Coming out of the intensity of our annual Certification launch, the Copyblogger team this week has been all about refocusing…
The post A New Free Resource and an Empathetic Approach to Copy appeared first on Copyblogger.
Brian Clark launched Copyblogger in 2006. That’s a long time ago, let alone in internet years. In online time, it…
The post Introducing Copyblogger’s Guide to the Best WordPress Hosting, Themes, and Plugins appeared first on Copyblogger.
I’m pleased to announce the acquisition of StudioPress, our WordPress design and hosting division, by WP Engine. With this move, the world’s most popular WordPress design framework — Genesis — will now be paired with the world’s leading managed WordPress hosting platform. Thank You to Brian Gardner and the StudioPress Team As 2018 began, it Read More…
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Just a heads up that our Digital Commerce Academy (DCA) — the resource that gives you real-world instruction on how to build a digital business — will be opening to new students next week for a limited time. Whether you want to launch a side hustle, take your small business to the next level, or Read More…
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Website security has never been more critical. Hackers, ransomware, and denial of service attacks are all concerns for modern business websites. Nothing will erode your audience’s trust in you faster than visiting your website and getting a security warning, or having Google flash a “You can’t trust this site” message in your search results. Even Read More…
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On Monday, Brian Clark kicked off a new series of quick copy tips. These are short, powerful techniques that can make your copy more persuasive and get you to your goals faster.
This time, Brian taught us about the Proclamation Lead — a way to cut through the clutter and start your content with a bang. If you’re struggling to make your content stand out, or you just want a potent way to get your message across, give it a try …
On Tuesday, we welcomed our colleague Chris Garrett back to the blog. He wrote about 10 rather sad business website mistakes he recently saw over and over again while he conducted some site critiques — and solutions that will make things better.
And on Wednesday, I asked our editorial team to share their favorite quotes about writing. If you need a little dose of inspiration, there’s a lot to choose from there.
On the Copyblogger FM podcast, I talked about when to go negative with your content — and when to keep things sunny and light. Positive and negative messages both have their place in a smart content marketing strategy, if you deploy them at the right times.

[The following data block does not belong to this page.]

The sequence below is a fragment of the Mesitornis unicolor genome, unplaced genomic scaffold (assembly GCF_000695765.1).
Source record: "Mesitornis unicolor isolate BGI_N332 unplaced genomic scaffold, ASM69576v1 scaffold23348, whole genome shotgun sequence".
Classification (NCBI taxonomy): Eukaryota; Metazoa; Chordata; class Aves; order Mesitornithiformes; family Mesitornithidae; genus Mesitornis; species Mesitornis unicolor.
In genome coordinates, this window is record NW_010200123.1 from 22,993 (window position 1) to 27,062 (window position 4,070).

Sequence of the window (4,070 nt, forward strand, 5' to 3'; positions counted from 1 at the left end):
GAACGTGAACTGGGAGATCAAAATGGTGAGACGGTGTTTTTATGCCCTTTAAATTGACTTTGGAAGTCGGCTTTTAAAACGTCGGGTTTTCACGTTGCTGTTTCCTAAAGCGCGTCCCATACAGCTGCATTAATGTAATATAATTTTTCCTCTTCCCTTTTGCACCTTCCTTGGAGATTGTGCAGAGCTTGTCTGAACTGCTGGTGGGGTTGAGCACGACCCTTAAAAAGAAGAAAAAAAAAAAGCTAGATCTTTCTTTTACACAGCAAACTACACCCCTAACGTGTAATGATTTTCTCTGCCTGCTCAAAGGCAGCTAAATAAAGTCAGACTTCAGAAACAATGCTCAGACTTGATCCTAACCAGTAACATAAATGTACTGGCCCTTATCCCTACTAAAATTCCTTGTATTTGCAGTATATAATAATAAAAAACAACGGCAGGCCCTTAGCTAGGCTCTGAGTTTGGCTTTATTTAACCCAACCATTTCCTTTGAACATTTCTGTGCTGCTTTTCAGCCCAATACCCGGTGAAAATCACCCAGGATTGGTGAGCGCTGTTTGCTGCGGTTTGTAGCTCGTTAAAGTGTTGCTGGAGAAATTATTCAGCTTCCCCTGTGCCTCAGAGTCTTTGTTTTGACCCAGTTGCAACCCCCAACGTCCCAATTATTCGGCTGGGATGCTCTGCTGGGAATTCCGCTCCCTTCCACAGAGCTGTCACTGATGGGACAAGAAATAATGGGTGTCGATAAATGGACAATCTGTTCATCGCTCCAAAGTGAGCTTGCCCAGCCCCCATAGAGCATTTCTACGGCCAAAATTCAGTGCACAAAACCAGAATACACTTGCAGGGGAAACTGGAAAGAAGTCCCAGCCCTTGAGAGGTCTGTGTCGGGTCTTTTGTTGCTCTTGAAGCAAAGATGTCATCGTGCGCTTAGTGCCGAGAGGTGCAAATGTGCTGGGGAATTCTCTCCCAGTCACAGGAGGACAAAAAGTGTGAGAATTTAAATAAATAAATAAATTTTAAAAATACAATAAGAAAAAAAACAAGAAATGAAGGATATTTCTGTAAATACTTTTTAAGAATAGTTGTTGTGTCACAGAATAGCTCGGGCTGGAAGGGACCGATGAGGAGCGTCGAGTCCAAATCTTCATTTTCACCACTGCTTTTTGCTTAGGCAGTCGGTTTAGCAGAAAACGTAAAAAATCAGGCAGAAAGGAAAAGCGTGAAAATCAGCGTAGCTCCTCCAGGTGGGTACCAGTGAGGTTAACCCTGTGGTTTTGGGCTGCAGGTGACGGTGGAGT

That’s it for this week — have a great weekend, and we’ll see you Monday.
— Sonia Simone
Chief Content Officer, Rainmaker Digital
Catch up on this week’s content
Capture and Hold Audience Attention with a Bold Proclamation
by Brian Clark
10 Often Overlooked Website Mistakes that May Harm Your Business
At a local WordCamp recently, I critiqued websites from a group of volunteers during a site clinic session.
While I noticed a number of common mistakes — like extra-loud, auto-play videos and other distractions — one of the weird things that stood out was how many real, substantial businesses had problematic web hosting and domain strategies.
With those in mind, I wanted to make sure you aren’t making the same mistakes. Let’s go through some of the worst offenses, shall we?
Mistake #1: Spending more money on business cards than your web host
It boggles my mind that a company with a great physical-world reputation would risk that goodwill by using a subpar web host.
In other words, if your coffee budget is 10 times higher than your hosting budget, you’re probably not getting a premium service.
Also, if your hosting company brags about having millions of customers, they might not be too upset if your site goes down — but the hit to your bottom line will be substantial.
Mistake #2: Choosing a domain nobody can spell or remember
You said “awesome-and-amazing-dot-com?” Was it “theawesome,” “the-awesome,” or just “awesome?”
Sure, many people are going to discover your site through links or search. But having a memorable (and easy-to-spell) domain does help you attract and retain visitors.
You can’t bank on them bookmarking your site during their first visit.
Mistake #3: Building your business website on a platform you don’t own